the federally established annual Wage Determination rate for
your position and locality.” Id. Some
employees, including Collins, signed an “Employee
Acknowledgment Form” which contained language stating
that the employee recognizes that employment was at-will and
there was “no specific length of employment.”
Id. at 9-10.
addition to these written statements, Plaintiffs also allege
that oral promises were made to them. Am. Compl. ¶ 43.
Plaintiffs allege that that MAXIMUS told Plaintiffs that
regular capacity employees “would remain employed after
the first open enrollment period to service future enrollment
periods through the duration of the CCO contract.”
Id. Further, MAXIMUS allegedly told Plaintiffs
during hiring that “after the CCO contract they would
work on other projects for MAXIMUS.” Id.
August 2013, GDIT determined that the projected call volume
indicated a “ramp down” beginning in Spring of
2014 for the MAXIMUS Boise call center. Id. at 5.
According to MAXIMUS, it became apparent that a significant
reduction in employees would be necessary in Boise.
Id. However, MAXIMUS hired an addition 600 CSRs
after January 1, 2014 in temporary positions for a limited
duration because of the impending reduction in force.
Id. at 6.
April 25, 2015, MAXIMUS terminated 850 employees.
Id. MAXIMUS terminated 777 CSRs, 57 Supervisors, and
16 Trainers. Id. Of the 850 employees terminated,
199 of these were limited capacity CSRs. Id. The 651
regular-capacity employees were offered two weeks'
severance pay in exchange for a signed Separation Agreement
and Release. Id. Out of the employees offered the
severance pay, 526 employees signed a Separation Agreement.
Id. The Separation Agreement included a clause
releasing MAXIMUS of all claims, including those arising from
a class action lawsuit. Id.
bring claims for fraudulent misrepresentation and promissory
estoppel. Am. Compl. 12-15 (Dkt. 3). Plaintiffs allege that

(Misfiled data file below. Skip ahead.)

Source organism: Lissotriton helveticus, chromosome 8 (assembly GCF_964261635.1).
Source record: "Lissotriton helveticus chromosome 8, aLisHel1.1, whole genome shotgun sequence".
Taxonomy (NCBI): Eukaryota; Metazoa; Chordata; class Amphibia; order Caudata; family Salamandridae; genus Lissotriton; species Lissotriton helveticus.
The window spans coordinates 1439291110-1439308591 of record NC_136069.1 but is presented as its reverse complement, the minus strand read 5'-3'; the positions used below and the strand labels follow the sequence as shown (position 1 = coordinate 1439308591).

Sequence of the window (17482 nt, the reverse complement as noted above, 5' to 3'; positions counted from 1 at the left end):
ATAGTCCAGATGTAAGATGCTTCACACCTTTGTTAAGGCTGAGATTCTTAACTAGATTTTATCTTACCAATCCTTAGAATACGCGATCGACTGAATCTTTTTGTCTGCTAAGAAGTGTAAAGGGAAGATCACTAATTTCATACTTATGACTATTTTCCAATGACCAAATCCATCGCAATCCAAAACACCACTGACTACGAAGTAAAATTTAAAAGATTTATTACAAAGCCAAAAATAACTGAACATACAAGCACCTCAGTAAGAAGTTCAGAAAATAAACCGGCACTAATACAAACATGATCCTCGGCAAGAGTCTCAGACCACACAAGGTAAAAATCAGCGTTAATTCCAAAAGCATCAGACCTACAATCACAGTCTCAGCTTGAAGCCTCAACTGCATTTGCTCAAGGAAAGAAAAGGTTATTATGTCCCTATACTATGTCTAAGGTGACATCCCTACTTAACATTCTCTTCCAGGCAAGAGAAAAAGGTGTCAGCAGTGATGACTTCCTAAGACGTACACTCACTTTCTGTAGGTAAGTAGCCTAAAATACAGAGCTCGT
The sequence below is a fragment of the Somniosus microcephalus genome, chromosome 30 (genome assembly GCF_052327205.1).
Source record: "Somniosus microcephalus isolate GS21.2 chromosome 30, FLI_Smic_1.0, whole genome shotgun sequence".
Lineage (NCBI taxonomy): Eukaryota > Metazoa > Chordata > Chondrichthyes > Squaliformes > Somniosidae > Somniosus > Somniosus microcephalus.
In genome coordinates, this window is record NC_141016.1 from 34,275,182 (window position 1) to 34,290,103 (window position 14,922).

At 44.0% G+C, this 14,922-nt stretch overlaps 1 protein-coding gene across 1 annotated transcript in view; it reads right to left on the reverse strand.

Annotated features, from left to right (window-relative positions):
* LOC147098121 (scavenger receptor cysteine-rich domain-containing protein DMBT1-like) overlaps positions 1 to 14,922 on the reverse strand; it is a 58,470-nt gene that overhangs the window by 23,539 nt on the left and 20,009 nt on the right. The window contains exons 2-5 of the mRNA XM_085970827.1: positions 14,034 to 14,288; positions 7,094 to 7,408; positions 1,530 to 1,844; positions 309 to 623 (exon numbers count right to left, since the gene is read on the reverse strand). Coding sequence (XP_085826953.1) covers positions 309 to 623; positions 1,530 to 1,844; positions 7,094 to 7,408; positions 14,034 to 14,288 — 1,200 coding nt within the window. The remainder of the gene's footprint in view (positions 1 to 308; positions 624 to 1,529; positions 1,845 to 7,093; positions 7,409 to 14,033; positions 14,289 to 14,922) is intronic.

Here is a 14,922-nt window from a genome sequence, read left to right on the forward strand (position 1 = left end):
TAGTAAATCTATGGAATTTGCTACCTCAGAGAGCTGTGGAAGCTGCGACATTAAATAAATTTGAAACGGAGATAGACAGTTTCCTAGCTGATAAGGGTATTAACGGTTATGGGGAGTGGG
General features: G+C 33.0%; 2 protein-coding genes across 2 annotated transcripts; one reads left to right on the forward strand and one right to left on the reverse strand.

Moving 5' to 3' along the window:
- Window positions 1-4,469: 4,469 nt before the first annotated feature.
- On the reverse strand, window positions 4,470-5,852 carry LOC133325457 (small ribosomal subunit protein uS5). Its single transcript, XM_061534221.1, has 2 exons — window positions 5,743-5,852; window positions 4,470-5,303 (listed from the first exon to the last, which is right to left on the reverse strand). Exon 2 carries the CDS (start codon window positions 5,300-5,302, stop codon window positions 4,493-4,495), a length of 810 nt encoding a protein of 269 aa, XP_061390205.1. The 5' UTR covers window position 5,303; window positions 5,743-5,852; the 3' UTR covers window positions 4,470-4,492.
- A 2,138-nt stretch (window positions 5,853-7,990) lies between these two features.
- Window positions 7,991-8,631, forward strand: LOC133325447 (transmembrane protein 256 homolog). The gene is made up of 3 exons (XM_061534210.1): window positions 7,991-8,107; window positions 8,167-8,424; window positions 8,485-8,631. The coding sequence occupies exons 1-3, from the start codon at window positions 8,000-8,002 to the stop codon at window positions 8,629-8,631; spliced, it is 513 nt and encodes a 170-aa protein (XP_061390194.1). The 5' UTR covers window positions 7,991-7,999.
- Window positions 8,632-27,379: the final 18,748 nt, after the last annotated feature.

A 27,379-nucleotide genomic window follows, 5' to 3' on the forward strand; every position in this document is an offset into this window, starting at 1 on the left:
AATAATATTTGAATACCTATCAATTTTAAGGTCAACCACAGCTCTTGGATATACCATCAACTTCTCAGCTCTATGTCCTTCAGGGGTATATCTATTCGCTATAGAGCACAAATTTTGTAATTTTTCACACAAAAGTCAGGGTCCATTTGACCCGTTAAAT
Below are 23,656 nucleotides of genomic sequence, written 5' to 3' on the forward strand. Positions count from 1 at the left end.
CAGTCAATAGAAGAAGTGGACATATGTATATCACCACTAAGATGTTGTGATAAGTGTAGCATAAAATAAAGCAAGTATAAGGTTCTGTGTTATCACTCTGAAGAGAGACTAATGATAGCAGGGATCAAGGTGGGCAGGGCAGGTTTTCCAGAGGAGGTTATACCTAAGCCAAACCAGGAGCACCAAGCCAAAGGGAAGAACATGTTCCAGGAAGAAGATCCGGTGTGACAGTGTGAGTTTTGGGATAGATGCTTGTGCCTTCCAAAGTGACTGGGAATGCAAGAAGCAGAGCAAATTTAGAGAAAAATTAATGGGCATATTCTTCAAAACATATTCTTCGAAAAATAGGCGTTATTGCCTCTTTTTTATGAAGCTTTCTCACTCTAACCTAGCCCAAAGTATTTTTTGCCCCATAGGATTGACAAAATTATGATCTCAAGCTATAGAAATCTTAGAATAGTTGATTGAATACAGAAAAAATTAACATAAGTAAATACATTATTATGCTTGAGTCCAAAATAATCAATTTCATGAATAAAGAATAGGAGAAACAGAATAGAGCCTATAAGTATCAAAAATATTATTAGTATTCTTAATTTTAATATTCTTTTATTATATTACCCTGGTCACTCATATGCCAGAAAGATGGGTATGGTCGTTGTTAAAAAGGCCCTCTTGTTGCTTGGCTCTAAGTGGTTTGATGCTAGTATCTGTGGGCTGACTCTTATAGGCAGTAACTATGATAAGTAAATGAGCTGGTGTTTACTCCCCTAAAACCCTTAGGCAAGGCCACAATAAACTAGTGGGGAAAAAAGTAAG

MAXIMUS's hiring process promised Plaintiffs and the
proposed class members career employment when MAXIMUS had no
intention of retaining the new employees for long-term
employment. (Dkt. 28-1 at 3-4). Plaintiffs seek to certify a
class of all “similarly situated persons hired by
Maximus beginning in approximately June 2013 up until January
1, 2014, and were employed at its Boise call center as
[CSRs], Trainers, and First-Level Supervisors.”
Id. at 4.
Rule 23 of the Federal Rules of Civil Procedure, plaintiffs
must “affirmatively demonstrate” that class
certification is appropriate. Wal-Mart Stores, Inc. v.
Dukes, 564 U.S. 338, 350 (2011). Under Rule 23(a), the
Plaintiffs must show that: (1) the class is so numerous that
joinder of all members is impracticable; (2) there are
questions of law or fact common to the class; (3) the claims
or defenses of the representative parties are typical of the
claims or defenses of the class; and (4) the representative
parties will fairly and adequately protect the interests of
four requirements of 23(a) are designed to “[ensure]
that the named plaintiffs are appropriate representatives of
the class whose claims they wish to litigate.”
Id. at 349. This Court must, following a